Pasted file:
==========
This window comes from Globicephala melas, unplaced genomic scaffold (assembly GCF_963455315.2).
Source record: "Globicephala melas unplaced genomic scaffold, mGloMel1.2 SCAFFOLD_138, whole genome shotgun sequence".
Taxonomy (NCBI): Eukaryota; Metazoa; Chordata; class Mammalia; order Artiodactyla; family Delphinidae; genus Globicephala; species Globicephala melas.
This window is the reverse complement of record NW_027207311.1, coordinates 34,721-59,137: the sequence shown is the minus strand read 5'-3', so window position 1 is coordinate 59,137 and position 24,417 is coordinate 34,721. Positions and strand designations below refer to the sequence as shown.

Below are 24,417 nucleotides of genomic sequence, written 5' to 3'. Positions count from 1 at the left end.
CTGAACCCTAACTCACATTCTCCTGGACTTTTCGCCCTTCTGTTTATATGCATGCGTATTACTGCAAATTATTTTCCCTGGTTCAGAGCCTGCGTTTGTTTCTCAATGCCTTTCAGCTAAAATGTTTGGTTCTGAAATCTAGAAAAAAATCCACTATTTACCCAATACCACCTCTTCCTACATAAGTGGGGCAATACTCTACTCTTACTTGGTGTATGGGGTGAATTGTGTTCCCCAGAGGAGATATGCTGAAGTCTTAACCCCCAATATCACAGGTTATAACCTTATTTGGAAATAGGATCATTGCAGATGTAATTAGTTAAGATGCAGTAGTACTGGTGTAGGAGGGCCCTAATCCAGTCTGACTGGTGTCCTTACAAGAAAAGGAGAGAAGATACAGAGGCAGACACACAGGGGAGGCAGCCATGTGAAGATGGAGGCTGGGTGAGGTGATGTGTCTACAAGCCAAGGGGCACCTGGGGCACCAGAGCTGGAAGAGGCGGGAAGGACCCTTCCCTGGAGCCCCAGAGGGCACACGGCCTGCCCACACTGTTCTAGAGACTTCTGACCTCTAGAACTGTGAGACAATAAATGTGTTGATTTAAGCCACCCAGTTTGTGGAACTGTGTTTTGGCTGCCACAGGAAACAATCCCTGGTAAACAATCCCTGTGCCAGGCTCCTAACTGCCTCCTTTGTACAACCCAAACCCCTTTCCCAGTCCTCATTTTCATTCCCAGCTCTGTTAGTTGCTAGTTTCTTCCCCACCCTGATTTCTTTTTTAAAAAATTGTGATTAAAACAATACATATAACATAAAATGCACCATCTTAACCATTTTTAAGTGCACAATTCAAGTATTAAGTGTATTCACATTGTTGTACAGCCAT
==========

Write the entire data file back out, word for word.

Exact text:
This window comes from Globicephala melas, unplaced genomic scaffold (assembly GCF_963455315.2).
Source record: "Globicephala melas unplaced genomic scaffold, mGloMel1.2 SCAFFOLD_138, whole genome shotgun sequence".
Taxonomy (NCBI): Eukaryota; Metazoa; Chordata; class Mammalia; order Artiodactyla; family Delphinidae; genus Globicephala; species Globicephala melas.
This window is the reverse complement of record NW_027207311.1, coordinates 34,721-59,137: the sequence shown is the minus strand read 5'-3', so window position 1 is coordinate 59,137 and position 24,417 is coordinate 34,721. Positions and strand designations below refer to the sequence as shown.

Below are 24,417 nucleotides of genomic sequence, written 5' to 3'. Positions count from 1 at the left end.
CTGAACCCTAACTCACATTCTCCTGGACTTTTCGCCCTTCTGTTTATATGCATGCGTATTACTGCAAATTATTTTCCCTGGTTCAGAGCCTGCGTTTGTTTCTCAATGCCTTTCAGCTAAAATGTTTGGTTCTGAAATCTAGAAAAAAATCCACTATTTACCCAATACCACCTCTTCCTACATAAGTGGGGCAATACTCTACTCTTACTTGGTGTATGGGGTGAATTGTGTTCCCCAGAGGAGATATGCTGAAGTCTTAACCCCCAATATCACAGGTTATAACCTTATTTGGAAATAGGATCATTGCAGATGTAATTAGTTAAGATGCAGTAGTACTGGTGTAGGAGGGCCCTAATCCAGTCTGACTGGTGTCCTTACAAGAAAAGGAGAGAAGATACAGAGGCAGACACACAGGGGAGGCAGCCATGTGAAGATGGAGGCTGGGTGAGGTGATGTGTCTACAAGCCAAGGGGCACCTGGGGCACCAGAGCTGGAAGAGGCGGGAAGGACCCTTCCCTGGAGCCCCAGAGGGCACACGGCCTGCCCACACTGTTCTAGAGACTTCTGACCTCTAGAACTGTGAGACAATAAATGTGTTGATTTAAGCCACCCAGTTTGTGGAACTGTGTTTTGGCTGCCACAGGAAACAATCCCTGGTAAACAATCCCTGTGCCAGGCTCCTAACTGCCTCCTTTGTACAACCCAAACCCCTTTCCCAGTCCTCATTTTCATTCCCAGCTCTGTTAGTTGCTAGTTTCTTCCCCACCCTGATTTCTTTTTTAAAAAATTGTGATTAAAACAATACATATAACATAAAATGCACCATCTTAACCATTTTTAAGTGCACAATTCAAGTATTAAGTGTATTCACATTGTTGTACAGCCAT